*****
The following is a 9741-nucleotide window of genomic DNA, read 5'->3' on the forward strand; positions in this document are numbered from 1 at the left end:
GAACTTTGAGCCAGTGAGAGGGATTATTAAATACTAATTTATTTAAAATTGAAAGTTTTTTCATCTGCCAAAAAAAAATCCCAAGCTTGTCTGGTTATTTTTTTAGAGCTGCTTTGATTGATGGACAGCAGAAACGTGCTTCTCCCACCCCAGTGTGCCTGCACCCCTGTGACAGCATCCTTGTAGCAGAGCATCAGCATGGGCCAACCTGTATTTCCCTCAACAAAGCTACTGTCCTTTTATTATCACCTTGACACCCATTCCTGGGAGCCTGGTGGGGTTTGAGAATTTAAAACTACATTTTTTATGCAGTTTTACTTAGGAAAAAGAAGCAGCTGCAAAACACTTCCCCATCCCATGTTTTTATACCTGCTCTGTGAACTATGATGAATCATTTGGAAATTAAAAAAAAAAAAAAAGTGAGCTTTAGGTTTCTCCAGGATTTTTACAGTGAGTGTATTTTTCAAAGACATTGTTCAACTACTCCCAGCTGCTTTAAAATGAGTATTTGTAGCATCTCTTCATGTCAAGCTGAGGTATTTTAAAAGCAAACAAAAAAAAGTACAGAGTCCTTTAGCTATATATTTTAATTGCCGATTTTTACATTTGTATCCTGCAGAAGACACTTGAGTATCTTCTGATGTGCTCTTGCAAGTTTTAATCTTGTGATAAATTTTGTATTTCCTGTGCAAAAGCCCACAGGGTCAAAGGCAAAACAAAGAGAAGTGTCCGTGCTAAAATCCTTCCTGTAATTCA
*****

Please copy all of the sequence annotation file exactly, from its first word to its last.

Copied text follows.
The following is a 9741-nucleotide window of genomic DNA, read 5'->3' on the forward strand; positions in this document are numbered from 1 at the left end:
GAACTTTGAGCCAGTGAGAGGGATTATTAAATACTAATTTATTTAAAATTGAAAGTTTTTTCATCTGCCAAAAAAAAATCCCAAGCTTGTCTGGTTATTTTTTTAGAGCTGCTTTGATTGATGGACAGCAGAAACGTGCTTCTCCCACCCCAGTGTGCCTGCACCCCTGTGACAGCATCCTTGTAGCAGAGCATCAGCATGGGCCAACCTGTATTTCCCTCAACAAAGCTACTGTCCTTTTATTATCACCTTGACACCCATTCCTGGGAGCCTGGTGGGGTTTGAGAATTTAAAACTACATTTTTTATGCAGTTTTACTTAGGAAAAAGAAGCAGCTGCAAAACACTTCCCCATCCCATGTTTTTATACCTGCTCTGTGAACTATGATGAATCATTTGGAAATTAAAAAAAAAAAAAAAGTGAGCTTTAGGTTTCTCCAGGATTTTTACAGTGAGTGTATTTTTCAAAGACATTGTTCAACTACTCCCAGCTGCTTTAAAATGAGTATTTGTAGCATCTCTTCATGTCAAGCTGAGGTATTTTAAAAGCAAACAAAAAAAAGTACAGAGTCCTTTAGCTATATATTTTAATTGCCGATTTTTACATTTGTATCCTGCAGAAGACACTTGAGTATCTTCTGATGTGCTCTTGCAAGTTTTAATCTTGTGATAAATTTTGTATTTCCTGTGCAAAAGCCCACAGGGTCAAAGGCAAAACAAAGAGAAGTGTCCGTGCTAAAATCCTTCCTGTAATTCA